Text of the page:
Sedimentary facies, depositional environments and conceptual outcrop analogue (Dam Formation, early Miocene) Eastern Arabian Platform, Saudi Arabia: a new high-resolution approach

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Ali S. H., Abdullatif O. M., Babalola L. O., Alkhaldi F. M., Bashir Y., Qadri S. M. T., ...More

Journal of Petroleum Exploration and Production, vol.11, no.6, pp.2497-2518, 2021 (SCI-Expanded) identifier

  • Publication Type: Article / Article
  • Volume: 11 Issue: 6
  • Publication Date: 2021
  • Doi Number: 10.1007/s13202-021-01181-7
  • Journal Name: Journal of Petroleum Exploration and Production
  • Journal Indexes: Science Citation Index Expanded (SCI-EXPANDED), Scopus, ABI/INFORM, Aerospace Database, Aquatic Science & Fisheries Abstracts (ASFA), Communication Abstracts, Compendex, Metadex, Directory of Open Access Journals, Civil Engineering Abstracts
  • Page Numbers: pp.2497-2518
  • Keywords: Arabian platform, Coastal environment, Early Miocene, Facies, Sea level, Tectonics
  • Istanbul Technical University Affiliated: No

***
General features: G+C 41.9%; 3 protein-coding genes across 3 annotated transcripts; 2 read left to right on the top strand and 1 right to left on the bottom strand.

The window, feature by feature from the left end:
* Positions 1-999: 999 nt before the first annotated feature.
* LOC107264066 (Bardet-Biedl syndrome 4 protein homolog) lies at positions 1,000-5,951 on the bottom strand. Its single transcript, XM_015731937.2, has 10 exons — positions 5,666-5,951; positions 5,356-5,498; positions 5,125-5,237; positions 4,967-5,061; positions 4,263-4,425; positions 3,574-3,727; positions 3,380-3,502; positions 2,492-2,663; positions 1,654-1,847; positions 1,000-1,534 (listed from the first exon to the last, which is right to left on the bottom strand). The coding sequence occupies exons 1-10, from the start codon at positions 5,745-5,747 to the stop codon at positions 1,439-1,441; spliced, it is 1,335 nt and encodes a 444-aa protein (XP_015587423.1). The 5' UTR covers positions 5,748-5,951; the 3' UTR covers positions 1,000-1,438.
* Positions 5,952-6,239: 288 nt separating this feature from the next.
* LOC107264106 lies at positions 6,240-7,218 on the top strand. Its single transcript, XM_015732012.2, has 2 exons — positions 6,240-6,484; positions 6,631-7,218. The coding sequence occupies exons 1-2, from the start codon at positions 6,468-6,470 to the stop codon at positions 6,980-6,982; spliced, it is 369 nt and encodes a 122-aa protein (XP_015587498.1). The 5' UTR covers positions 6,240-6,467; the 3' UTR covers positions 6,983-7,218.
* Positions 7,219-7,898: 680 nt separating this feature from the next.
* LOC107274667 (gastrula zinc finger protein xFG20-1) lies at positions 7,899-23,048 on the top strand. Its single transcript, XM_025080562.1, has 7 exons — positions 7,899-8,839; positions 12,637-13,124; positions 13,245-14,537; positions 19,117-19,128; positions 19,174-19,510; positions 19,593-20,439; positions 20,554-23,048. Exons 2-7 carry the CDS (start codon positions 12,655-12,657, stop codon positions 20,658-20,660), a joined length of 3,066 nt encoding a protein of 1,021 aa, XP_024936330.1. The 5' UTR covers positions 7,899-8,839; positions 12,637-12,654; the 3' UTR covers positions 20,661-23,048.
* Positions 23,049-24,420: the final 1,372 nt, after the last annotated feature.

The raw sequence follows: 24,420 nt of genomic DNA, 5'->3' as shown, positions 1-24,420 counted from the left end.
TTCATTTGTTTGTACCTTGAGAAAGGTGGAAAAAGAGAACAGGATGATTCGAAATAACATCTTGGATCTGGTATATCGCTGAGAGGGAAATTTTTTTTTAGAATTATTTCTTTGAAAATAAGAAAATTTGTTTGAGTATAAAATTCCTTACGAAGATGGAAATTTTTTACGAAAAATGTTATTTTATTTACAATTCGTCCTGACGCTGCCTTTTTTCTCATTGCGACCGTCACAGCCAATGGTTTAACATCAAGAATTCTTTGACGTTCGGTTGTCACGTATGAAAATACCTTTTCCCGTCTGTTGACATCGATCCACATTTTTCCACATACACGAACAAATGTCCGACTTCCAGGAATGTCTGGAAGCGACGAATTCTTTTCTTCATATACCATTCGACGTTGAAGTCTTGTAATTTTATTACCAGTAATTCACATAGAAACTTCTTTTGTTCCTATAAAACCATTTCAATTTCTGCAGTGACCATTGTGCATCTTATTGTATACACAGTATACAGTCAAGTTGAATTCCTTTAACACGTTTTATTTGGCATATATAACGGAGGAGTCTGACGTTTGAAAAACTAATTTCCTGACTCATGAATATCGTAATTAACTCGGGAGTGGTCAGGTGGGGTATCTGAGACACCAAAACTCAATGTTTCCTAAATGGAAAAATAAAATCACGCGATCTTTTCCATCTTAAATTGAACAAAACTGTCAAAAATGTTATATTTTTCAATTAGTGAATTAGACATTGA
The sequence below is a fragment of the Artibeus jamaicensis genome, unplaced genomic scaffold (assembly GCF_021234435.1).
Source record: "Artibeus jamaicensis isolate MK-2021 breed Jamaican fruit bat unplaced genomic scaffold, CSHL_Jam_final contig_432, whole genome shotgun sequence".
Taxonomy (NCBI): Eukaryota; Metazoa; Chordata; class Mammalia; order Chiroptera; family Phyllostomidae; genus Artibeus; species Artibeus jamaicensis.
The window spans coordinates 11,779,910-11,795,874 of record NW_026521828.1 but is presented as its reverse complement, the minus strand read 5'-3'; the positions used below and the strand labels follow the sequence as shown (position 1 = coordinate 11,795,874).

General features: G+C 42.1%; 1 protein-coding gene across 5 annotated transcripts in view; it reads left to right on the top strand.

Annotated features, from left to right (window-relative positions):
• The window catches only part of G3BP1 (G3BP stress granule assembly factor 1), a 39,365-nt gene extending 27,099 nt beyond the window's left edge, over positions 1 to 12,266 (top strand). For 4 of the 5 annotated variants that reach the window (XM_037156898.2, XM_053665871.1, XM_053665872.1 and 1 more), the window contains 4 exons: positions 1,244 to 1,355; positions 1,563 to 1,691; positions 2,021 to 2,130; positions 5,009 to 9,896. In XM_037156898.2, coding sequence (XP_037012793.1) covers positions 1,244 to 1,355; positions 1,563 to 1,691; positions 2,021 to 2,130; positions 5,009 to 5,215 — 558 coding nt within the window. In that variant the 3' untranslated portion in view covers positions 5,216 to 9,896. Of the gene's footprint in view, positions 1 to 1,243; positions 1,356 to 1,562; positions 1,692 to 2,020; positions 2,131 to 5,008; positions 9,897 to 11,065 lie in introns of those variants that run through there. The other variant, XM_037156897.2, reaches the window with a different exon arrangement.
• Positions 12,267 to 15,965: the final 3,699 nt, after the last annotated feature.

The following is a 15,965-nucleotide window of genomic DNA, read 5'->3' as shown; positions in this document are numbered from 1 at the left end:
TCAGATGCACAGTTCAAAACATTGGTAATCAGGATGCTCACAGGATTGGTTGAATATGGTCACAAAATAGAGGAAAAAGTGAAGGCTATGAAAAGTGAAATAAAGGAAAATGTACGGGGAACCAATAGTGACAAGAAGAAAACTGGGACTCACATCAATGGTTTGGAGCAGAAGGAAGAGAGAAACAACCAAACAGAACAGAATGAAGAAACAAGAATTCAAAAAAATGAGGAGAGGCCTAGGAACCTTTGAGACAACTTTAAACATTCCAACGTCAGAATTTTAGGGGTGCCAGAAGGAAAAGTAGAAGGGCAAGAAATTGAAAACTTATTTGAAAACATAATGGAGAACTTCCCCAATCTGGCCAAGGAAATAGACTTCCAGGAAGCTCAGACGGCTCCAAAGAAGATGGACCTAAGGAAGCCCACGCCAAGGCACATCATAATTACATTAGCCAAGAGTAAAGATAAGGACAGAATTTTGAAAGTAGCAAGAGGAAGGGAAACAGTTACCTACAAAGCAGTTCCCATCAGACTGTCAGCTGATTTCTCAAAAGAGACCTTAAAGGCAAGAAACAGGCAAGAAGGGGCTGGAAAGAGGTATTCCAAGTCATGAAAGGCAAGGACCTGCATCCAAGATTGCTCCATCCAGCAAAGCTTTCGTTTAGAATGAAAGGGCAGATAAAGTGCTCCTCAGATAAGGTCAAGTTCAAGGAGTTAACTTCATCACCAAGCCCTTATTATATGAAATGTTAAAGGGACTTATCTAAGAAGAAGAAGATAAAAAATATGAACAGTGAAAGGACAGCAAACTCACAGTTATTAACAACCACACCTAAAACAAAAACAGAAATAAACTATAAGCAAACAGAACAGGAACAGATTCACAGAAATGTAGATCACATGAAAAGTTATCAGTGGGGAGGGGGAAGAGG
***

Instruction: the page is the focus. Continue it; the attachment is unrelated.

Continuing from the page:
© 2021, The Author(s).This paper presents the facies and depositional environment of the early Miocene Dam Formation, Eastern Arabian platform, Saudi Arabia. Deposition of Dam Formation (Fm.) was considered as a restricted shallow marine deposition. Few studies suggest the role of sea-level change in its deposition but were without decisive substantiation. Here, we describe the facies and high-resolution model of Dam Fm. under varying depositional conditions. The depositional conditions were subjected to changing relative sea level and tectonics. High-resolution outcrop photographs, sedimentological logs, and thin sections present that the mixed carbonate–siliciclastic sequence was affected by a regional tectonics. The lower part of Dam Fm. presents the development of carbonate ramp conditions that are represented by limestones and marl. The depositional conditions fluctuated with the fall of sea level, and uplift in the region pushed the siliciclastic down-dip and covered the whole platform. The subsequent rise in sea level was not as pronounced and thus allowed the deposition of microbial laminites and stromatolitic facies. The southeast outcrops, down-dip, are more carbonate prone as compared to the northwest outcrop, which allowed the deposition of siliciclastic-prone sedimentation up-dip. All facies, architecture, heterogeneity, and deposition were controlled by tectonic events including uplift, subsidence, tilting, and syn-sedimentary faulting, consequently affecting relative sea level. The resulting conceptual outcrop model would help to improve our understanding of mixed carbonate–siliciclastic systems and serve as an analogue for other stratigraphic units in the Arabian plate and region. Our results show that Dam Fm. can be a good target for exploration in the Northern Arabian Gulf.